Obviously we talk about a lot of film scores here that are released as commercial albums, be they on vinyl, compact disc, or digital download, but being that they’re part of almost a niche within a niche, it’s not always clear where to purchase said music. Here in the UK, the high street music chains such as HMV and Virgin have all but been exterminated by supermarkets selling CDs at cheaper prices, so it’s got to a stage where physical product is homogenised. It’s easy to walk into Tesco and buy a One Direction album, but look for any kind of film score that isn’t either huge (such as the Disney records) or paired with songs, and you’ll be bitterly disappointed.
What I’ve tried to do is put together a basic guide of who puts out film scores and where they can be bought. The answers are potentially similar, with a lot of labels doing mail order as well as distributing through other channels. This list is certainly not supposed to be exhaustive; there are a lot of labels out there, and not all deserve coverage for various reasons. And I’m all for people suggesting additions – the wonder of the internet is that collaboration is so easy, so don’t be afraid to speak to up and tell me if I’ve missed anything. This will also be a reasonably UK-centric list, although most places will ship worldwide for a decent price (assuming the relevant postal service doesn’t ask for a cut).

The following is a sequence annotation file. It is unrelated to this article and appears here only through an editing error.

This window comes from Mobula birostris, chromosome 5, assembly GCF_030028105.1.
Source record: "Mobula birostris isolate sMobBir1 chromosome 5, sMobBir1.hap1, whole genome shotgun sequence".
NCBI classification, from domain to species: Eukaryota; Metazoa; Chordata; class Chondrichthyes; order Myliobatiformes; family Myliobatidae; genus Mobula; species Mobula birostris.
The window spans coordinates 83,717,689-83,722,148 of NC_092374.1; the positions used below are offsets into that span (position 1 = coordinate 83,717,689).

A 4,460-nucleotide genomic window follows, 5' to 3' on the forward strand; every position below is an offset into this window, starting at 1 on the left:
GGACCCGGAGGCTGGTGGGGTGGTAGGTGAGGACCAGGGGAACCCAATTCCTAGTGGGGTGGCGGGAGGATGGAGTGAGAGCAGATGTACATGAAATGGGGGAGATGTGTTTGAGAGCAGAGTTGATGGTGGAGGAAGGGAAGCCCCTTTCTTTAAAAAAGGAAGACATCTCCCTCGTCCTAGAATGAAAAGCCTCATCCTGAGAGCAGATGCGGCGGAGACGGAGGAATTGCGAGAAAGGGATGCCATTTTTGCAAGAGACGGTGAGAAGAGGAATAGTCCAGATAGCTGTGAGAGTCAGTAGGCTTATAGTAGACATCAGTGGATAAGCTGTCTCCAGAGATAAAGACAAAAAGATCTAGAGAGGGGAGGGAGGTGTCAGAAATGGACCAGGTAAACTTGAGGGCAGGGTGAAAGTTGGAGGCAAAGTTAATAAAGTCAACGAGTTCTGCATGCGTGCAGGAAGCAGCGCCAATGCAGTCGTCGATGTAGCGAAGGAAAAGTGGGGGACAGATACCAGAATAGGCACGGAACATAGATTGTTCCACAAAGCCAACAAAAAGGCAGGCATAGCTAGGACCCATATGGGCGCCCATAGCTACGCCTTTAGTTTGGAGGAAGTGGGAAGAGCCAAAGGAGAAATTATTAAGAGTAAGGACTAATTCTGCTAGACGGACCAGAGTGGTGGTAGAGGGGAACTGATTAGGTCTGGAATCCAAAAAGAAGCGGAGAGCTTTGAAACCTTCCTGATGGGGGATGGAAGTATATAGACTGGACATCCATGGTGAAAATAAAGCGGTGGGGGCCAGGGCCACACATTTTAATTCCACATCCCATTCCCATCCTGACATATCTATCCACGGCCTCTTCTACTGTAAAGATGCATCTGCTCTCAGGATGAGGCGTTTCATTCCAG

Death Waltz Recording Co. – Founded in 2011, DW are one of the main catalysts for the film score vinyl market as we know it today. While they also work with CDs and digital, DW’s vinyl releases have been a continous source of wonder, with scores like Halloween III, Escape From New York, Zombi 2, The Fog, Maniac, and Assault on Precinct 13 – all with custom artwork from the top artists in their field – ensuring that every record is awaited with baited breath. Composers like Clint Mansell and Goblin have seen releases, while they have a deal to release material from the Hammer vaults. Their newest release is undoubtedly their biggest; Akira Ifukube’s score to the original 1954 Godzilla, ensuring that the label is only going to grow bigger.
Waxwork Records – Coming from New Orleans, Waxwork have amassed a great body of work in a relatively short amount of time. Coming out of nowhere with a release of Re-Animator on glow in the dark green vinyl, they’ve moved along with scores such as Day of the Dead, Creepshow, and the Krzystof Komeda score to Rosemary’s Baby, which has amazing art by Jay Shaw. Future releases will include notorious robot supermarket slasher Chopping Mall and Harry Manfredini’s infamous score to the original Friday the 13th.